Interneurons receive messages from the sensory neurons and send out the appropriate impulses to other interneurons or motor neurons. For instance, an impulse might be the response to touching a surface that is too hot. These interneurons cause the motor neurons to tell the muscle to contract, which moves your hand away from the hot surface automatically, before your brain has had a chance to process the information.
This automatic response is what causes the jerking movements often seen in hair removal patients in areas other than the work area. For example, this is what makes the patient’s leg jerk while you are working on eyebrows or their nose itch while you are working on the upper lip.
The subcutaneous layer of the dermis is composed of cells that collect adipose or fat tissue. These cells are more receptive to capturing and storing fat in some body areas than others. Fat globules from our diet transports vitamins, minerals and other nutrients throughout the body and store them along with hormones in
The next layer is the fascia tissue, which is membranous and heavier than basement cell membrane connects to muscle and bone.
The integumentary system holds three types of glands with which a hair removal professional needs to be familiar.
Eccrine or external sweat glands are the most numerous and are concentrated in the palms of the hands and soles of the feet, sparse on arms and legs, but most numerous in the underarm and contains salt and other waste from the body. This evaporating moisture also serves to help regulate temperature. Often the patient will perspire during treatment because the current traveling through the body has increased the temperature of the internal organs. Heated blood from the internal organs flows to the skin, then is cooled and returned to the internal organs where it again absorbs heat.
Apocrine sweat glands form at pub-erty and secrete a milky substance that is responsible for body odor and lubrication of the skin areas. These glands empty into hair follicles in the underarm and pubic areas and are better developed in women than in men.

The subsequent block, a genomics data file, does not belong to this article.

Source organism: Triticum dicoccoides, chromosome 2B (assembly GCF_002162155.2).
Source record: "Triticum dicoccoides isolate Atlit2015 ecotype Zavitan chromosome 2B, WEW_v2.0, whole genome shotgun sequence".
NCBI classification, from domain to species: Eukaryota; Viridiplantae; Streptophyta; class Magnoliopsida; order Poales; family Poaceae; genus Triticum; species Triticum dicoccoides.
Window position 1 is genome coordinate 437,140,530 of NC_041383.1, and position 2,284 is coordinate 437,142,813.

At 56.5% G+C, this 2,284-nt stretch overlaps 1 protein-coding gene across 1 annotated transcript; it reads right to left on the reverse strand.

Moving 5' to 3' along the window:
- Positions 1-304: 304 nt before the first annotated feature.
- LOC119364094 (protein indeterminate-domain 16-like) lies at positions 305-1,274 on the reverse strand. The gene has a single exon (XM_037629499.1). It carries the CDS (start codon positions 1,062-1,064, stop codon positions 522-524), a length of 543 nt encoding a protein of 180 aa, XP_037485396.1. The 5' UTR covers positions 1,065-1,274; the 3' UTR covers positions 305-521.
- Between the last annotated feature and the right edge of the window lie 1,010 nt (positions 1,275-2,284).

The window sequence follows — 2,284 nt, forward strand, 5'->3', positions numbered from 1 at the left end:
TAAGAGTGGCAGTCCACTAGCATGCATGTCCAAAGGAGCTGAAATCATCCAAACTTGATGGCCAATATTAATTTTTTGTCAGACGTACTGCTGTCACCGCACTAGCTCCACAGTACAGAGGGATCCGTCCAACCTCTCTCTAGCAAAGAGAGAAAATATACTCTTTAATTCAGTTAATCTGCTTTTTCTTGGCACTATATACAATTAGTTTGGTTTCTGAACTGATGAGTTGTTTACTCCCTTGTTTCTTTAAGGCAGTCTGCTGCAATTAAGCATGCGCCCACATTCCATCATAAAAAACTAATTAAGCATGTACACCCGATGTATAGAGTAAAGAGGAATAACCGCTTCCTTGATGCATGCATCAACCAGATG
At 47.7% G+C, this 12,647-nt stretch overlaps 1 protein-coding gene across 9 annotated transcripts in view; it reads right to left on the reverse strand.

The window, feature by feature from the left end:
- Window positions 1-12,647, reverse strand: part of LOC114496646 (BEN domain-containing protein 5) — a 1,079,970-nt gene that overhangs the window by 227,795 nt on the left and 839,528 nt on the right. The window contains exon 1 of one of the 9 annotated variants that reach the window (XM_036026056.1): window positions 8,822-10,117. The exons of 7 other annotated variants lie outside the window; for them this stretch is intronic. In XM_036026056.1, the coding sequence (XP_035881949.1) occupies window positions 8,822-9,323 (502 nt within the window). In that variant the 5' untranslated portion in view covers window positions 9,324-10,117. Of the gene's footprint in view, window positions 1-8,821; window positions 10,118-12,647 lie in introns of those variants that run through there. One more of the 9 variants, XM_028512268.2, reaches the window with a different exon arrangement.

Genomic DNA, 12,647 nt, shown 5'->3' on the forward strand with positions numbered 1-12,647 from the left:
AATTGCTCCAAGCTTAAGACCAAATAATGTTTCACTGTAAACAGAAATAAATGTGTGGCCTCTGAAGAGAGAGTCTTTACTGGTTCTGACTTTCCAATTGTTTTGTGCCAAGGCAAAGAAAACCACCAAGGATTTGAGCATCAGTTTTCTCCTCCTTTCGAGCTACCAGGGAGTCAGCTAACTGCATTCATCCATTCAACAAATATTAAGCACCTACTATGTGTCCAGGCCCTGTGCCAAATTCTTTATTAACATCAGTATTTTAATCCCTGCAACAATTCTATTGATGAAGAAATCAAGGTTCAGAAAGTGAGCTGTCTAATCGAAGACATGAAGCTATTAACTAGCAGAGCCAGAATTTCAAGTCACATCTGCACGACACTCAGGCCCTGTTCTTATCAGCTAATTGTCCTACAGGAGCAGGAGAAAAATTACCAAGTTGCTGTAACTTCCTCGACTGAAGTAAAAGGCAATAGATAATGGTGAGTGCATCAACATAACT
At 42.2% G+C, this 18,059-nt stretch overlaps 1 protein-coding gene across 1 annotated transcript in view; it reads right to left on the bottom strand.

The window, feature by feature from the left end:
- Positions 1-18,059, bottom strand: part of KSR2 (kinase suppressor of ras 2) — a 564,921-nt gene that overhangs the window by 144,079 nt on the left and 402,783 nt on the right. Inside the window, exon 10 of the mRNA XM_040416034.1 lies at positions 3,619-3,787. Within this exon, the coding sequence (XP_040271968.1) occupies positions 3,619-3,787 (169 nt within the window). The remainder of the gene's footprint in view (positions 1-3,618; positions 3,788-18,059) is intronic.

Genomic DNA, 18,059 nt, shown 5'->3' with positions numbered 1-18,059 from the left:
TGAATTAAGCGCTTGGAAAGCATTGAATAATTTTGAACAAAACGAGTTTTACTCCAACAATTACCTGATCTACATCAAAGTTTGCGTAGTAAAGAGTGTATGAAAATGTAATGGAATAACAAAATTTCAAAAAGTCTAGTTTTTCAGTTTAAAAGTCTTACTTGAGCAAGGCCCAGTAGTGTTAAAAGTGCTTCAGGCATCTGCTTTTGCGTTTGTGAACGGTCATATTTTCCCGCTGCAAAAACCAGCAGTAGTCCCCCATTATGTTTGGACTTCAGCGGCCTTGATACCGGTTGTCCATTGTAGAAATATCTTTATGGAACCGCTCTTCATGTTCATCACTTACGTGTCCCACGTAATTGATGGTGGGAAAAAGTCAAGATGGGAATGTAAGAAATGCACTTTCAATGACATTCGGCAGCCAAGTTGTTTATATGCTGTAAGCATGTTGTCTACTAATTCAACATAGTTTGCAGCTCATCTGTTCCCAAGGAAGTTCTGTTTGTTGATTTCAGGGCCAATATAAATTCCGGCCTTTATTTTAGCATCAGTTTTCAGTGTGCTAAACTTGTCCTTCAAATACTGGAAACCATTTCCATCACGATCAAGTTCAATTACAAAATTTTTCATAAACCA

Sebaceous or oil glands empty into hair follicles. The sebum that the body produces is actually waste product that is used to lubricate the skin. Sebum contains fatty acids, triglycerides, waxes, and cholesterol, all of which is synthesized from fat globules and cellular debris.
Specialized versions of all three types of glands appear in other areas of the body, such as the eyes, nipples of the female and genital areas of both sexes.
The Circulatory System
The vascular (circulatory) system transports nutrients to the integumentary system. We could visualize this vascular system as a long river that is circling throughout the body, driven by a large pump called a heart. This “river” of blood cells picks up oxygen from the respiratory system, nutrients from the digestive system, as well as hormones from the endocrine system and liver. Blood cells, which are manufactured in the bone marrow, transport hormones, enzymes and amino acids, glucose, salts, vitamins, antibodies and wastes to allow cells throughout the body to reproduce and maintain orderly function. Some white blood cells are generated in the lymph system.
Blood travels outward to the skin through arteries, depositing essentials for cell reproduction. Small hair-like capillaries, called arterioles, in the skin deliver the enriched blood to the cells and pick up carbon dioxide. The spent blood then exits the capillary wall attached to the arteries, deposits fluid into the dermis, enters another capillary called venules, then flows through veins to be filtered through the kidneys. The filtered blood then returns to the heart, only to be oxygenated, loaded with nutrients, to make a return trip.
The fluid that is deposited into the dermis by spent blood then is filtered through the lymph nodes to trap potential pathogens or carcinogens, which are digested by white blood cells designed for just that purpose. The blood enables the integumentary system to excrete waste and regulate body temperature.
The fluid from the blood stream enables waste produced by the integumentary system to be excreted through sebum. Sebum is a mixture of fatty acids, triglycerides, waxes, cholesterol and cellular debris produced by the synthesis of fat globules in the sebaceous glands. Fat globules, called lipoproteins bind to certain amino acids in order to transport them to target cells.
Ionized salts (sodium and potassium) are also excreted through eccrine sweat glands. Sodium and potassium are necessary for conduction of electrical current through the body.
The second part of this article will be printed in your next issue of DERMASCOPE Magazine.